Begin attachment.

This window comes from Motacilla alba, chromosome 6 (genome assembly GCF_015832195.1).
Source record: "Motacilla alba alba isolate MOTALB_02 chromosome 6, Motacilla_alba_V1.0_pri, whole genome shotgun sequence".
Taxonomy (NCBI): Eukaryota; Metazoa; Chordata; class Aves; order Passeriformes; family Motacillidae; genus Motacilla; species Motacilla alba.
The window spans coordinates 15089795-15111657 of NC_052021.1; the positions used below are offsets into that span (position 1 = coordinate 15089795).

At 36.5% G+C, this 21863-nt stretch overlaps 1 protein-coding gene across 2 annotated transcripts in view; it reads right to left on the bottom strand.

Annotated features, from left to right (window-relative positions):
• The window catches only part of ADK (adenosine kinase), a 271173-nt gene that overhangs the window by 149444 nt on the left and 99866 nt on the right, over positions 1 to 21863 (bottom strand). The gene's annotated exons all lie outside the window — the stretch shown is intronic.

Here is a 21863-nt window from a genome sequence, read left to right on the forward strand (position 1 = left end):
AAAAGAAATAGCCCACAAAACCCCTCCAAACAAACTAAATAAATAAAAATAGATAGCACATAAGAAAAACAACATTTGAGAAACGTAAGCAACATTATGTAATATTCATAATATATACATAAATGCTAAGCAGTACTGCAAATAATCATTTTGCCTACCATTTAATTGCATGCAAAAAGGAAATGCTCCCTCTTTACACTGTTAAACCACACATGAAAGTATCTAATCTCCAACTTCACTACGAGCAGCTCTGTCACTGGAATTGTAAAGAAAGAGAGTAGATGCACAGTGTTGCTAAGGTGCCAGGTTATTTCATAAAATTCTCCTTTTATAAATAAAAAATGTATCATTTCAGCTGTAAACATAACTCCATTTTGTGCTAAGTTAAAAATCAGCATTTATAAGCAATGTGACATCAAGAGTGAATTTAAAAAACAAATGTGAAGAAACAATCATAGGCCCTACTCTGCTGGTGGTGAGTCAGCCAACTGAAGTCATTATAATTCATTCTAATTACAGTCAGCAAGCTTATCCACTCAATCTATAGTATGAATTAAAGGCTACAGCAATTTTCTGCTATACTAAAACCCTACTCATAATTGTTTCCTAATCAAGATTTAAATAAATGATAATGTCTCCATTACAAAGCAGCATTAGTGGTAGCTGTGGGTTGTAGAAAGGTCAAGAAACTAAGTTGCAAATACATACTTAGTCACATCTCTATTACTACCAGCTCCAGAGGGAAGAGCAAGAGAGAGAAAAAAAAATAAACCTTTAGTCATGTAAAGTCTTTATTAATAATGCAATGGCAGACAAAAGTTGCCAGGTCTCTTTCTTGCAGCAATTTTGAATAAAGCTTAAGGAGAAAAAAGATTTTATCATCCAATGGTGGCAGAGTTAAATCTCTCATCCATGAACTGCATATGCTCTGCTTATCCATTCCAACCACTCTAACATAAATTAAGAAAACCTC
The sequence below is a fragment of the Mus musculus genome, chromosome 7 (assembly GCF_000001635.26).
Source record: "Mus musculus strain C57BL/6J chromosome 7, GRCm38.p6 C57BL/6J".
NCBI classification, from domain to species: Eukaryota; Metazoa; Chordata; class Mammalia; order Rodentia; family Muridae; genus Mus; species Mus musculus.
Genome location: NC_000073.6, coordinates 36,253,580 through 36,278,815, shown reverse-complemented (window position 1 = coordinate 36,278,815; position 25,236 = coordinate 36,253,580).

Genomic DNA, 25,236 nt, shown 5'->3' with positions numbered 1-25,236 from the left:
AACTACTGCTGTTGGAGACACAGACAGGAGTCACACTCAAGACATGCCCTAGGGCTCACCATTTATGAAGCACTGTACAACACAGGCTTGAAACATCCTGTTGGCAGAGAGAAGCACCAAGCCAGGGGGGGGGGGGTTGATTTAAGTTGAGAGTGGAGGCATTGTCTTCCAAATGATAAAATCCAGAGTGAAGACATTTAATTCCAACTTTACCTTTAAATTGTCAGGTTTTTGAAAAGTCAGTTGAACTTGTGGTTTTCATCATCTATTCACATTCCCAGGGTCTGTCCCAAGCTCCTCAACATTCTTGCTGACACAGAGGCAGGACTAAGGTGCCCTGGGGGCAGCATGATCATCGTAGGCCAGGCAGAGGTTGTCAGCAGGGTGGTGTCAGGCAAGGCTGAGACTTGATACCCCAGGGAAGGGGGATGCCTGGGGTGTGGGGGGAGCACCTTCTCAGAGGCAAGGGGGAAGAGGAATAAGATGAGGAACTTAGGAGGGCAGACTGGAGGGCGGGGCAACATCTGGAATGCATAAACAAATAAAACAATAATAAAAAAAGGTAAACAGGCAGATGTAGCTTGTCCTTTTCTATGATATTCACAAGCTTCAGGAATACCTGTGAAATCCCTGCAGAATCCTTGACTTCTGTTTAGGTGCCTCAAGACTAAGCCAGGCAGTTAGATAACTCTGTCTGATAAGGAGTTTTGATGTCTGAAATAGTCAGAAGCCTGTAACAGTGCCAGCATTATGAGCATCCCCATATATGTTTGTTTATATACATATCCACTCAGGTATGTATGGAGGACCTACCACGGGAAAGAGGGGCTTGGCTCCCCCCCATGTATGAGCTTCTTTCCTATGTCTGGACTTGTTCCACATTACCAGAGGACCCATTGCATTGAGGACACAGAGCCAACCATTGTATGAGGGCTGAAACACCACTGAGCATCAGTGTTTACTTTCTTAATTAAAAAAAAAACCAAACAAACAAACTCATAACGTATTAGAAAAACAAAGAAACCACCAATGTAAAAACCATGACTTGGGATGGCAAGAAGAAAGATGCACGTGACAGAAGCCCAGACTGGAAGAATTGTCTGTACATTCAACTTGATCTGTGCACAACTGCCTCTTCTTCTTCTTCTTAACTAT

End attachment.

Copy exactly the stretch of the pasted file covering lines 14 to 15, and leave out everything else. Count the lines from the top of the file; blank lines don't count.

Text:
Genomic DNA, 25,236 nt, shown 5'->3' with positions numbered 1-25,236 from the left:
AACTACTGCTGTTGGAGACACAGACAGGAGTCACACTCAAGACATGCCCTAGGGCTCACCATTTATGAAGCACTGTACAACACAGGCTTGAAACATCCTGTTGGCAGAGAGAAGCACCAAGCCAGGGGGGGGGGGGTTGATTTAAGTTGAGAGTGGAGGCATTGTCTTCCAAATGATAAAATCCAGAGTGAAGACATTTAATTCCAACTTTACCTTTAAATTGTCAGGTTTTTGAAAAGTCAGTTGAACTTGTGGTTTTCATCATCTATTCACATTCCCAGGGTCTGTCCCAAGCTCCTCAACATTCTTGCTGACACAGAGGCAGGACTAAGGTGCCCTGGGGGCAGCATGATCATCGTAGGCCAGGCAGAGGTTGTCAGCAGGGTGGTGTCAGGCAAGGCTGAGACTTGATACCCCAGGGAAGGGGGATGCCTGGGGTGTGGGGGGAGCACCTTCTCAGAGGCAAGGGGGAAGAGGAATAAGATGAGGAACTTAGGAGGGCAGACTGGAGGGCGGGGCAACATCTGGAATGCATAAACAAATAAAACAATAATAAAAAAAGGTAAACAGGCAGATGTAGCTTGTCCTTTTCTATGATATTCACAAGCTTCAGGAATACCTGTGAAATCCCTGCAGAATCCTTGACTTCTGTTTAGGTGCCTCAAGACTAAGCCAGGCAGTTAGATAACTCTGTCTGATAAGGAGTTTTGATGTCTGAAATAGTCAGAAGCCTGTAACAGTGCCAGCATTATGAGCATCCCCATATATGTTTGTTTATATACATATCCACTCAGGTATGTATGGAGGACCTACCACGGGAAAGAGGGGCTTGGCTCCCCCCCATGTATGAGCTTCTTTCCTATGTCTGGACTTGTTCCACATTACCAGAGGACCCATTGCATTGAGGACACAGAGCCAACCATTGTATGAGGGCTGAAACACCACTGAGCATCAGTGTTTACTTTCTTAATTAAAAAAAAAACCAAACAAACAAACTCATAACGTATTAGAAAAACAAAGAAACCACCAATGTAAAAACCATGACTTGGGATGGCAAGAAGAAAGATGCACGTGACAGAAGCCCAGACTGGAAGAATTGTCTGTACATTCAACTTGATCTGTGCACAACTGCCTCTTCTTCTTCTTCTTAACTAT